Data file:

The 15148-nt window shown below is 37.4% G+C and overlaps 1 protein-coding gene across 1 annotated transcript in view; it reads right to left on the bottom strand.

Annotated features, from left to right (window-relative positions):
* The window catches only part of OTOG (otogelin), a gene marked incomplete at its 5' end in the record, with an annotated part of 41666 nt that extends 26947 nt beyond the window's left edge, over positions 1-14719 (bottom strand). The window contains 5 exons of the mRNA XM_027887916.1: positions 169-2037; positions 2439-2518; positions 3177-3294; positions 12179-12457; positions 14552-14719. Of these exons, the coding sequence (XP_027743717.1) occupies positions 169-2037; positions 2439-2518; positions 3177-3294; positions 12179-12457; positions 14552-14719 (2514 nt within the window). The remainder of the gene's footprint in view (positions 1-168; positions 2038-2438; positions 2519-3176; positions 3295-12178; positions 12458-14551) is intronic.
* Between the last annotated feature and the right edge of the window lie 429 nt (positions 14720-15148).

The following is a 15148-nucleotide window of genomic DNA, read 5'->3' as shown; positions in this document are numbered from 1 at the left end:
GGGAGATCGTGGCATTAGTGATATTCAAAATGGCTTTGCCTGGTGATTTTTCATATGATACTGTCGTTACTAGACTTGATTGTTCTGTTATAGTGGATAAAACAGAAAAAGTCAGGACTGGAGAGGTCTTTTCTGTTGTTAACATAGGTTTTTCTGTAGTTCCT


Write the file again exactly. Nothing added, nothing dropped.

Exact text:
The 15148-nt window shown below is 37.4% G+C and overlaps 1 protein-coding gene across 1 annotated transcript in view; it reads right to left on the bottom strand.

Annotated features, from left to right (window-relative positions):
* The window catches only part of OTOG (otogelin), a gene marked incomplete at its 5' end in the record, with an annotated part of 41666 nt that extends 26947 nt beyond the window's left edge, over positions 1-14719 (bottom strand). The window contains 5 exons of the mRNA XM_027887916.1: positions 169-2037; positions 2439-2518; positions 3177-3294; positions 12179-12457; positions 14552-14719. Of these exons, the coding sequence (XP_027743717.1) occupies positions 169-2037; positions 2439-2518; positions 3177-3294; positions 12179-12457; positions 14552-14719 (2514 nt within the window). The remainder of the gene's footprint in view (positions 1-168; positions 2038-2438; positions 2519-3176; positions 3295-12178; positions 12458-14551) is intronic.
* Between the last annotated feature and the right edge of the window lie 429 nt (positions 14720-15148).

The following is a 15148-nucleotide window of genomic DNA, read 5'->3' as shown; positions in this document are numbered from 1 at the left end:
GGGAGATCGTGGCATTAGTGATATTCAAAATGGCTTTGCCTGGTGATTTTTCATATGATACTGTCGTTACTAGACTTGATTGTTCTGTTATAGTGGATAAAACAGAAAAAGTCAGGACTGGAGAGGTCTTTTCTGTTGTTAACATAGGTTTTTCTGTAGTTCCT